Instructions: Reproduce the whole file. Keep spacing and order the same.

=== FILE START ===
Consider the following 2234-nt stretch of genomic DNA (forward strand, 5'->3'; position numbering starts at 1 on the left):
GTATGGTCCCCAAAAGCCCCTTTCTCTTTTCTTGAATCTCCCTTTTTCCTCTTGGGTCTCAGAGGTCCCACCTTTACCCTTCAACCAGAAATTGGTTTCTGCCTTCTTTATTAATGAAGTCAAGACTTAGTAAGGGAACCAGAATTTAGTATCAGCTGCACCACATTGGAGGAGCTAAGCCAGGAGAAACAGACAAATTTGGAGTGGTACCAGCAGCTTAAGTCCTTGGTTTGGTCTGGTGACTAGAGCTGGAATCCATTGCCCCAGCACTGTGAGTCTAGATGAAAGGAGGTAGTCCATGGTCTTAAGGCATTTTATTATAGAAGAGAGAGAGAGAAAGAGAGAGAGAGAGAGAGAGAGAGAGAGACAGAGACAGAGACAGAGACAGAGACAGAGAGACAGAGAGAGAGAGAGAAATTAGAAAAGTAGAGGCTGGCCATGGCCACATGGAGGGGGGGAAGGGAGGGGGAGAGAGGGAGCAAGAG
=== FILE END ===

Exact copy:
Consider the following 2234-nt stretch of genomic DNA (forward strand, 5'->3'; position numbering starts at 1 on the left):
GTATGGTCCCCAAAAGCCCCTTTCTCTTTTCTTGAATCTCCCTTTTTCCTCTTGGGTCTCAGAGGTCCCACCTTTACCCTTCAACCAGAAATTGGTTTCTGCCTTCTTTATTAATGAAGTCAAGACTTAGTAAGGGAACCAGAATTTAGTATCAGCTGCACCACATTGGAGGAGCTAAGCCAGGAGAAACAGACAAATTTGGAGTGGTACCAGCAGCTTAAGTCCTTGGTTTGGTCTGGTGACTAGAGCTGGAATCCATTGCCCCAGCACTGTGAGTCTAGATGAAAGGAGGTAGTCCATGGTCTTAAGGCATTTTATTATAGAAGAGAGAGAGAGAAAGAGAGAGAGAGAGAGAGAGAGAGAGAGACAGAGACAGAGACAGAGACAGAGACAGAGAGACAGAGAGAGAGAGAGAAATTAGAAAAGTAGAGGCTGGCCATGGCCACATGGAGGGGGGGAAGGGAGGGGGAGAGAGGGAGCAAGAG